When you get your suit pants tailored, be sure to wear them at the height you plan to wear them (either at the waist or below the waist) to avoid hemming them too short or too long. This is especially important if you will not be wearing suspenders, since the tailor will have you wear your pants on your proper waist when measuring you; if you plan to wear the pants at the smaller part (your hips) and your pants are measured worn at your proper waist, the result will be pants that are much too long.

GENERAL TIPS FOR FAT MEN BUYING SUITS

Balance proportion: Do not go too slim in the pants. While you don’t need to wear wide-leg trousers, a leg that is too slim and too tapered will look out-of-balance with the upper body. You can still wear a slim leg, but not too slim. A classic fit pant leg is likely to look the most proportionate. 

Colors and patterns: Big guys look best in solid colors. Darker colors have a slimming effect. Light colored suits are tricky, as are patterns like plaid and horizontal stripes. If you prefer a patterned suit, vertical pinstripes are flattering on larger bodies as long as the stripes are not too bold.  

Having trouble finding portly suits in stores? Visit our portly suits page for a variety of high quality portly suits at affordable prices.

More Men’s Suit Guides: Should You Buy a Black Suit? | How to Wear a Seersucker Suit | Wool Suits vs. Synthetic Suits

SHOULD YOU BUY A BLACK SUIT?

The answer is : Maybe, but it definitely shouldn’t be your first suit. Navy blue or charcoal will probably serve you better. 

BLACK SUITS ARE FORMAL

A common misconception is that black suits are a basic that every man needs in his wardrobe. However, a black suit is really the most formal option aside from a tuxedo. It really should only really be worn to  funerals, weddings, black tie optional events, and to nightclubs or parties. While not necessary to wear to religious services, a black suit can achieve the level of formality that you need in that setting. It is too stark and high-contrast to wear in business settings – wearing a black suit to the office, a job interview, or court room is a fashion faux pas. It’s overdressed for most occasions, and in a business setting it marks you as a novice.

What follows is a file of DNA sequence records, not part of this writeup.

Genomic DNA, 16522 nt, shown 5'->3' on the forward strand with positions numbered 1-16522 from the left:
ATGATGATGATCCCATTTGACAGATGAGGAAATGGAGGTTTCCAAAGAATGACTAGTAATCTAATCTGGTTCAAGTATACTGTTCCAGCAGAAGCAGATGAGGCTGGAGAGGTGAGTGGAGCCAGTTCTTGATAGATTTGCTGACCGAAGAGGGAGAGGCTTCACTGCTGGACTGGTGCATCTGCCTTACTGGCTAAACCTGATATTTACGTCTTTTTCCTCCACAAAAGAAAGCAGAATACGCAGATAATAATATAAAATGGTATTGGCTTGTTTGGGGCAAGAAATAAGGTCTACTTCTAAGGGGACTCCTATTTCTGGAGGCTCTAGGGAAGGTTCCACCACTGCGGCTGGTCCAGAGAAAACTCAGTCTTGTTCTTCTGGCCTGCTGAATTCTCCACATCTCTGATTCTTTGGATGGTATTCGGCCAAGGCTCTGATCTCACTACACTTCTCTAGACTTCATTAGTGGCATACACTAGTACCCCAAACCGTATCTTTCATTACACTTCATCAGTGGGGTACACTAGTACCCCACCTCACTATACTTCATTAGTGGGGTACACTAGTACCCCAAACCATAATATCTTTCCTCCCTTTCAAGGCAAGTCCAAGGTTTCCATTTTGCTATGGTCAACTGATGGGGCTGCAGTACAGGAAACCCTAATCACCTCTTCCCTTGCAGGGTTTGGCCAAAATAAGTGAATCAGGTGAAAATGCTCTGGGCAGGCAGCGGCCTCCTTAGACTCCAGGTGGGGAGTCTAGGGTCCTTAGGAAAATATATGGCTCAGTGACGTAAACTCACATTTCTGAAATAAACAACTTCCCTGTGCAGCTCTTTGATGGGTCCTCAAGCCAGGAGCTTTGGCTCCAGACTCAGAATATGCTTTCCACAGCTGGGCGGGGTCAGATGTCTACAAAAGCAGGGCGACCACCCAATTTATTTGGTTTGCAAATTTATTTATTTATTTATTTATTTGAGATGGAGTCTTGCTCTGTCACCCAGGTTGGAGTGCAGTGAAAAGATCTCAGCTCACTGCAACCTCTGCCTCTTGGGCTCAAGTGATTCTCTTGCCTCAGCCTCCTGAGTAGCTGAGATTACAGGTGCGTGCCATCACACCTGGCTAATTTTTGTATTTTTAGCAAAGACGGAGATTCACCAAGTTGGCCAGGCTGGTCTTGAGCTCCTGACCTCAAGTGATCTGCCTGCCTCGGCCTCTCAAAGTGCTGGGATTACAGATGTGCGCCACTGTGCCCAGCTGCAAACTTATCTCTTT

ALTERNATIVE: NAVY BLUE AND CHARCOAL SUITS 

Your staple suits are navy blue and charcoal gray – those are the two you need to own. They are appropriate to wear in business and normal social settings, as well as to weddings and funerals. You’ll get much more wear out of a navy blue or charcoal gray suit. A navy suit can also be split easily – a navy suit jacket can be worn with jeans or khakis like a sport coat, which is another way you’ll get value from it. 

HOW TO WEAR A BLACK SUIT: HIGH CONTRAST

If you do wear a black suit, wear it with black shoes and a white shirt. Black necessitates high contrast. The only time it is advisable to wear a colored shirt with a black suit is for a nightclub look – a black shirt or burgundy shirt without a tie, or a turtleneck look sleek and fashionable in that setting. 

TO SUMMARIZE…

Just starting your suit collection? Start with navy blue or charcoal gray. If you have a large suit collection and want to own a black suit, by all means buy one. Just know that it is not a fashion staple and should be reserved for formal occasions. 

More Men’s Suit Guides: Wool Suits vs. Synthetic Suits | How to Wear a Seersucker Suit | The Fat Man’s Guide to Buying a Suit